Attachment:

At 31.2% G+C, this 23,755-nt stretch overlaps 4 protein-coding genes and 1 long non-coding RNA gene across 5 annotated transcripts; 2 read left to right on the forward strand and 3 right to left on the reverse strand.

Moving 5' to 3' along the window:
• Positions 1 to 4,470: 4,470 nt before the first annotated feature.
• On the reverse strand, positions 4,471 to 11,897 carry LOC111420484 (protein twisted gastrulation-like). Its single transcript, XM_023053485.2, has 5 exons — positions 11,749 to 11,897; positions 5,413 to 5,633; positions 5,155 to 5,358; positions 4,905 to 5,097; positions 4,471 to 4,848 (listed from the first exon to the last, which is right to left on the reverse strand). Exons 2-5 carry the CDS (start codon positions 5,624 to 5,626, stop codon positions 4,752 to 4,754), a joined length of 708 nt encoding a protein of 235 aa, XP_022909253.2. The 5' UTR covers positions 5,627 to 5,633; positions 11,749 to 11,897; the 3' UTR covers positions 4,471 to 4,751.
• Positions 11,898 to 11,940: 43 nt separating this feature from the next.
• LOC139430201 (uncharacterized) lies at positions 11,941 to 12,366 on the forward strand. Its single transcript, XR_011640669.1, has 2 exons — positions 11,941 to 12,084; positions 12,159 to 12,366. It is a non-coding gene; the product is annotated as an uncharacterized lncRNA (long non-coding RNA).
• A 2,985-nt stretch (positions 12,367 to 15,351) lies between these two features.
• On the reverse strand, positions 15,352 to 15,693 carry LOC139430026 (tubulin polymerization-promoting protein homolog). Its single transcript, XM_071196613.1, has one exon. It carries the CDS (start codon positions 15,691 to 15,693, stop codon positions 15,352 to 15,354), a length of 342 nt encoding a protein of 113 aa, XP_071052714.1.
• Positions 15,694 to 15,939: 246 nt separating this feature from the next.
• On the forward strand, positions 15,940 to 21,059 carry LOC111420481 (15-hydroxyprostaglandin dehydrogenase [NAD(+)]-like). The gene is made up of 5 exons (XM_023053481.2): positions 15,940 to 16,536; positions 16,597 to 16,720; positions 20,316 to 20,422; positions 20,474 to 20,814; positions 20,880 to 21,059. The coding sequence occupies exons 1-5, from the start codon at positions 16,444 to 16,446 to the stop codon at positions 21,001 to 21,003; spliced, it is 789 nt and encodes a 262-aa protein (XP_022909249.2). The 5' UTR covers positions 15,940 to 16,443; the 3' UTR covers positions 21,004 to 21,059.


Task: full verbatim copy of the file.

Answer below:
At 31.2% G+C, this 23,755-nt stretch overlaps 4 protein-coding genes and 1 long non-coding RNA gene across 5 annotated transcripts; 2 read left to right on the forward strand and 3 right to left on the reverse strand.

Moving 5' to 3' along the window:
• Positions 1 to 4,470: 4,470 nt before the first annotated feature.
• On the reverse strand, positions 4,471 to 11,897 carry LOC111420484 (protein twisted gastrulation-like). Its single transcript, XM_023053485.2, has 5 exons — positions 11,749 to 11,897; positions 5,413 to 5,633; positions 5,155 to 5,358; positions 4,905 to 5,097; positions 4,471 to 4,848 (listed from the first exon to the last, which is right to left on the reverse strand). Exons 2-5 carry the CDS (start codon positions 5,624 to 5,626, stop codon positions 4,752 to 4,754), a joined length of 708 nt encoding a protein of 235 aa, XP_022909253.2. The 5' UTR covers positions 5,627 to 5,633; positions 11,749 to 11,897; the 3' UTR covers positions 4,471 to 4,751.
• Positions 11,898 to 11,940: 43 nt separating this feature from the next.
• LOC139430201 (uncharacterized) lies at positions 11,941 to 12,366 on the forward strand. Its single transcript, XR_011640669.1, has 2 exons — positions 11,941 to 12,084; positions 12,159 to 12,366. It is a non-coding gene; the product is annotated as an uncharacterized lncRNA (long non-coding RNA).
• A 2,985-nt stretch (positions 12,367 to 15,351) lies between these two features.
• On the reverse strand, positions 15,352 to 15,693 carry LOC139430026 (tubulin polymerization-promoting protein homolog). Its single transcript, XM_071196613.1, has one exon. It carries the CDS (start codon positions 15,691 to 15,693, stop codon positions 15,352 to 15,354), a length of 342 nt encoding a protein of 113 aa, XP_071052714.1.
• Positions 15,694 to 15,939: 246 nt separating this feature from the next.
• On the forward strand, positions 15,940 to 21,059 carry LOC111420481 (15-hydroxyprostaglandin dehydrogenase [NAD(+)]-like). The gene is made up of 5 exons (XM_023053481.2): positions 15,940 to 16,536; positions 16,597 to 16,720; positions 20,316 to 20,422; positions 20,474 to 20,814; positions 20,880 to 21,059. The coding sequence occupies exons 1-5, from the start codon at positions 16,444 to 16,446 to the stop codon at positions 21,001 to 21,003; spliced, it is 789 nt and encodes a 262-aa protein (XP_022909249.2). The 5' UTR covers positions 15,940 to 16,443; the 3' UTR covers positions 21,004 to 21,059.